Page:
PAINT pumpkins instead of cutting them with & # 39; dangerous & # 39; knives and & # 39; deadly & # 39; putting candles in, say health and safety campaigners
- Health and safety experts say parents should not cut Halloween pumpkins
- Carving a pumpkin is a risk to cut while the use of candles can cause a fire
- Experts advise using glow in the dark paints instead of cutting open a pumpkin
- NHS leaders also recommend using reflective clothing during trick or treatment in the dark
Parents have been warned not to give their children knives to carve pumpkins or use open flames due to the possibility of fire.
Instead, health and safety experts recommend that people use glow-in-the-dark paint instead of knives and candles to have a safer Halloween experience.
Kate Elgood, artist and mother, said she considered the risk when it came to her five-year-old son, Max.
Parents are encouraged to have their children paint pumpkins instead of cutting them with knives to reduce the risk of damage
Young people can cut themselves if they use a knife to cut a pumpkin. A burning candle is also a potential fire hazard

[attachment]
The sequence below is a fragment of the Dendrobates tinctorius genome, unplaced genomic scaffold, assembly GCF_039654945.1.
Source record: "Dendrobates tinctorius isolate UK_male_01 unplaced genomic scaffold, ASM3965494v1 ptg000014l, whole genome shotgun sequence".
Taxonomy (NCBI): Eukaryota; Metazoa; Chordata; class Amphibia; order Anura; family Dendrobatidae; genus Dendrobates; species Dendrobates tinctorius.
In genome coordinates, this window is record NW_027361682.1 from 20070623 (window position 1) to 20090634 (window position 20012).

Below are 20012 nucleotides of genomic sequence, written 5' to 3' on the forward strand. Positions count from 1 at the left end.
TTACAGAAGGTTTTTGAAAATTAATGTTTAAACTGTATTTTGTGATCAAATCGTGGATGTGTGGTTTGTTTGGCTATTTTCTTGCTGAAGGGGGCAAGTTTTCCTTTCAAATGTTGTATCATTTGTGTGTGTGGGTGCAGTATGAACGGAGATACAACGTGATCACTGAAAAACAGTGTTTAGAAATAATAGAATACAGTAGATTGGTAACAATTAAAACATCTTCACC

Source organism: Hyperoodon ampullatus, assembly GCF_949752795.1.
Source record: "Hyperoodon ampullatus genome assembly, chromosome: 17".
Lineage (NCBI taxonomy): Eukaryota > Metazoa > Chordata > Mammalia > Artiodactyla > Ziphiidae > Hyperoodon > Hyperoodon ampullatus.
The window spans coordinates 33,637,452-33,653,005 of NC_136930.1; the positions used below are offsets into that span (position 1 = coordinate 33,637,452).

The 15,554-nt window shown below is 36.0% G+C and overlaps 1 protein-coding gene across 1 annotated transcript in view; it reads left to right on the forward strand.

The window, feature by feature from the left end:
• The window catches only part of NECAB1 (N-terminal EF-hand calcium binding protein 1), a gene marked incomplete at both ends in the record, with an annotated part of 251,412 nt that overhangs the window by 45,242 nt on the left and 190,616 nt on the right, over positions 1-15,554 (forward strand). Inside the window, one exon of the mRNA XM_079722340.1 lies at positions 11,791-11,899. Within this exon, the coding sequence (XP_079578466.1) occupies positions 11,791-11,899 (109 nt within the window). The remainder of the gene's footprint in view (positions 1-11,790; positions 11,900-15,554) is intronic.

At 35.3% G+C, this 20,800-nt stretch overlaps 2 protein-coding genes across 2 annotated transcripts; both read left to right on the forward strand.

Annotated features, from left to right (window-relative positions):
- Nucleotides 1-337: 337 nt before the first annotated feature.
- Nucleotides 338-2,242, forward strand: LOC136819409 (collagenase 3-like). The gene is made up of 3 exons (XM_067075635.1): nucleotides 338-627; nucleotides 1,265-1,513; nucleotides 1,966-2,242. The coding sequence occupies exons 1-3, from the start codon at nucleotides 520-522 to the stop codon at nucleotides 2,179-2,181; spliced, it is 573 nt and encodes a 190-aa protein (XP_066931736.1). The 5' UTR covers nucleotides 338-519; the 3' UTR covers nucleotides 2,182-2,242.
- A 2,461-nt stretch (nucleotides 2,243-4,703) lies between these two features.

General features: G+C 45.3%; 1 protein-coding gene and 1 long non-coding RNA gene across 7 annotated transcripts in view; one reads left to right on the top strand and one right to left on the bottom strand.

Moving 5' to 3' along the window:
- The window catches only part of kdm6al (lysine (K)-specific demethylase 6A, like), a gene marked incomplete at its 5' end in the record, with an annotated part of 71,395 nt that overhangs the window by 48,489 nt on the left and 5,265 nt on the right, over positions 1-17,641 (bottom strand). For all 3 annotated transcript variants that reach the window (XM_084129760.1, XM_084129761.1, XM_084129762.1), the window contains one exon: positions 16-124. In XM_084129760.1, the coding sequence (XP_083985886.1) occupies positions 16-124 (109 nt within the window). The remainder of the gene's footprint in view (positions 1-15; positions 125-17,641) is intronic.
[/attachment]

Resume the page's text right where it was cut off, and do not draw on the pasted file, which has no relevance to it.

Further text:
The NHS ambulance service in eastern England has advised parents to monitor their children during a trick or treatment and ensure that they can be seen when it gets dark
She told The Telegraph: & # 39; Halloween has become so popular, but you are not going to let go of your little ones with a carving knife.
& # 39; It really came about because I wanted to be creative with my little one on Halloween, but didn't want to give him dangerous tools. & # 39;
Actress Reese Witherspoon shared photos & # 39; s of her artwork on her feeds on social media. She said: & # 39; Not all pumpkins need to be cut. & # 39;
The NHS East of England Ambulance Service recommended parents to take care of their children when they enjoy Halloween.
According to a spokesperson: & # 39; Investigate all delicacies for choking hazard and mess before you eat them. Limit the number of delicacies that you eat!
& # 39; Choose face paint and makeup, where possible, instead of masks that may obstruct a child's vision. Always test face paint and makeup first in a small area. Remove it before going to sleep to prevent possible skin and eye irritation.
"Never walk near burning candles or flames and check if your costume is flame resistant! • Always ensure that children are accompanied by an adult. Never let them go out alone.
& # 39; Try to stay close to your house and stay in streets you all know so that you can easily navigate in the dark. Children try to wear something reflective in their costume, or wear a torch or glow rod, to ensure that they can be seen in the dark. & # 39;
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